It seems almost surreal that I’m writing this blog during my last ever week at Queen Mary’s. From looking up to almost everyone in the school, I am now coming to the end of my final year, in which I have overlooked the whole school from the position of its most senior pupil. The amount of change since my first year as a ‘Fustie’ is nothing short of remarkable. The spring term activity has only reinforced the degree of change.
This term is the one most often associated with the ‘International in Outlook’ pillar of the school; and while the two main February half term trips took place, the traditional Alabama Space Camp was replaced this year with a trip to Florida and the Kennedy International Space Station. The trip was with QMHS for the first time, as was the ski trip to Canada. The World Challenge, which I was fortunate enough to go on myself last year, has changed its location to Borneo for this summer’s expedition. The students visited the Peak District on a training weekend this term in preparation for what I’m sure will be for them, as it was for me, the most difficult but rewarding thing ever to have done. It is always refreshing to see opportunities available to all members of the school to broaden their experience through travelling for the purpose of a challenge.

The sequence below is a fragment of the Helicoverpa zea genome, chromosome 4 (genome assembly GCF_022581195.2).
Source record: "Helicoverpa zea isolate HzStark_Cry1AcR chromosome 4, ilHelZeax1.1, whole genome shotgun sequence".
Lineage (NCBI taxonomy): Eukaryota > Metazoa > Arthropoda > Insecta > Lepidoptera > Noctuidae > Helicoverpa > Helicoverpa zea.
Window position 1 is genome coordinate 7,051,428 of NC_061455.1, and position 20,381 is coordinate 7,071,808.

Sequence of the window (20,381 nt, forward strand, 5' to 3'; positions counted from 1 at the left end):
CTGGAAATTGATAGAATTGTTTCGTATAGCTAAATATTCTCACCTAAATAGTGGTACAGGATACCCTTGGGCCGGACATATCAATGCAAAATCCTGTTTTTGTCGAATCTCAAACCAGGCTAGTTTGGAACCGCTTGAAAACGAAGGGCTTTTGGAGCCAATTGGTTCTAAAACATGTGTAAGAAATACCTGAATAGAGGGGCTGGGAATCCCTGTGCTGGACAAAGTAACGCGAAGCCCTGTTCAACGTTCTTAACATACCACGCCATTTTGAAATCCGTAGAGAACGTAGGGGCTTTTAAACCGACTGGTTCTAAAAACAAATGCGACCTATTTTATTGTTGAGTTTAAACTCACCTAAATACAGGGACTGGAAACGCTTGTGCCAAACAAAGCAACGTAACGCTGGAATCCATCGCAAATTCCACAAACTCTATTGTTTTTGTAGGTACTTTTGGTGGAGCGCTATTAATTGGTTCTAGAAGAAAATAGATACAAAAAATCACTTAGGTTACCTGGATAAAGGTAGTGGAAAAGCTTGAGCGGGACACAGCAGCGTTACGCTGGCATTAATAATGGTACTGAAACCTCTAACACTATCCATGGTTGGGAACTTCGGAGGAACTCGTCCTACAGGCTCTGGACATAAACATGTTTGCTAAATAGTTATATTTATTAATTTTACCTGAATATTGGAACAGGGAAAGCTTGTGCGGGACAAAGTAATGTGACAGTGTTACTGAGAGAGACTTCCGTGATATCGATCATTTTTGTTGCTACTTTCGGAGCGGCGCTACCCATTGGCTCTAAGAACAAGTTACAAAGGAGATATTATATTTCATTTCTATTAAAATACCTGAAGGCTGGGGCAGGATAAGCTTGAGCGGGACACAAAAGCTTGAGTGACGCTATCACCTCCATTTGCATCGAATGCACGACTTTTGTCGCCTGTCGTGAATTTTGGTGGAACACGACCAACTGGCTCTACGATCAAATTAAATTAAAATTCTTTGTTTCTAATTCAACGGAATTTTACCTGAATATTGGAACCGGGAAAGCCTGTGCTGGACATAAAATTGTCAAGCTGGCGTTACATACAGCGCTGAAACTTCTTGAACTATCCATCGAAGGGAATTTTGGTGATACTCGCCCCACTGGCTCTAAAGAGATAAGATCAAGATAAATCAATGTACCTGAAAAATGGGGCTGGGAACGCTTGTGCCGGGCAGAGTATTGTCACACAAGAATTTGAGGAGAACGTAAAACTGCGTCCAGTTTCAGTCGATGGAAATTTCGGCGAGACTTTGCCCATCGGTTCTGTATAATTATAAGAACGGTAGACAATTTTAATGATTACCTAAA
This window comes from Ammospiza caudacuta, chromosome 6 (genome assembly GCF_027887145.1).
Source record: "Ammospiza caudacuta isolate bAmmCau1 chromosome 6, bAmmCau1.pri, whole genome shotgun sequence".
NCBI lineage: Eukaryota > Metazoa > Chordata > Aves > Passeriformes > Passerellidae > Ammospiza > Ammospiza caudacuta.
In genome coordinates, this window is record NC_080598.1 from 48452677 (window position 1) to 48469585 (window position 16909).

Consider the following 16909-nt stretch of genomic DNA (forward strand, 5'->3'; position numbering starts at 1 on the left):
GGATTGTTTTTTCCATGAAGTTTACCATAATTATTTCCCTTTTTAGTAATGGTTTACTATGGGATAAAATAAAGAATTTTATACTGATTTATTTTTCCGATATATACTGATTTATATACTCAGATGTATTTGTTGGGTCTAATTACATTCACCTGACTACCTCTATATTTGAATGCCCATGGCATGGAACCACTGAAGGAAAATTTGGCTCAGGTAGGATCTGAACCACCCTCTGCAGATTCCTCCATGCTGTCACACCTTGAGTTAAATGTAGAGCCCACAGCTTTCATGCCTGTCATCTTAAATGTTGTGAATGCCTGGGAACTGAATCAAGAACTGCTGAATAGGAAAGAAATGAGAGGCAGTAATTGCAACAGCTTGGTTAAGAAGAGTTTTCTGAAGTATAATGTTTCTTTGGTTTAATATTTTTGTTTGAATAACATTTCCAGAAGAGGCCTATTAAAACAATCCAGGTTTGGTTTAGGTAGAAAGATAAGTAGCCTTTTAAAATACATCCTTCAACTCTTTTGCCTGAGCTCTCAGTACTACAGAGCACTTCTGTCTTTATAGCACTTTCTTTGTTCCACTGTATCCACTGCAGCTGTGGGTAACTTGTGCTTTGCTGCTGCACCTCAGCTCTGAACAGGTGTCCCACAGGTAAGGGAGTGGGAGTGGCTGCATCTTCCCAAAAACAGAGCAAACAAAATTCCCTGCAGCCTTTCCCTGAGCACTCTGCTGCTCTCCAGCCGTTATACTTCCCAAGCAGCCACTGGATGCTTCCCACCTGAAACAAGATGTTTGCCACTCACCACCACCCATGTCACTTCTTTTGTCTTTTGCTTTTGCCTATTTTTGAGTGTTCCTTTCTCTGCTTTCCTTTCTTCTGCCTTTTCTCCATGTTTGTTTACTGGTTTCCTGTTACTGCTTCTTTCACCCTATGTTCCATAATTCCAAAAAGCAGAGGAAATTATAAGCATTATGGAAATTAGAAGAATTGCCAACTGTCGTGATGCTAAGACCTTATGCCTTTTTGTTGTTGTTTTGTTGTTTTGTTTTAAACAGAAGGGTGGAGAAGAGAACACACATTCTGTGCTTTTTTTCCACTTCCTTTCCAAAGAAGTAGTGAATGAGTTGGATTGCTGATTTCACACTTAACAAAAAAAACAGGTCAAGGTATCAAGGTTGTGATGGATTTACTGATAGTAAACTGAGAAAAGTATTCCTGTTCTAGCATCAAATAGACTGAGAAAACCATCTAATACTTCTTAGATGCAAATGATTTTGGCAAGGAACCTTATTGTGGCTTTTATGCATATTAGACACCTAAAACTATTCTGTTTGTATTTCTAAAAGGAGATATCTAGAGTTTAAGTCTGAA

While the annual, well-organised CCF Overseas Camp in Cyprus was a success as usual, closer to home the students on the CCF Adventurous Training camp in Farchynys started a new chapter in QM history by being the first guests to use the new cottage, recently purchased through the support of the QMA. Securing this substantial property for generations to come is one of the great success stories of this school year, and exemplifies the considerable changes that have taken place in different aspects of school life over my seven years here.
Another of the highlights of this term was the promotion of mental health awareness for the first time, during national Mental Health Awareness Week. Presentations on the topic were made in both year and full school assemblies, ensuring all members of the school were informed about an extremely important and relevant subject.
For the sixth form, Mr Matley organised a brand new UCAS afternoon, where some leading universities and employers offering apprenticeships came in to run a workshop and deliver presentations. I’m sure this was invaluable for members of Year 11 and Year 12, and added to the numerous events the school runs to assist students with post A-Level choices.
It is wonderfully reassuring as my time here comes to an end to see the school continue to expand horizons and offer new opportunities. I would like to give my thanks to all the members of staff who have made QM such an enriching experience for me, both academically and in terms of developing key life skills; and I wish the new Captain of School all the best for what truly is an extremely rewarding role.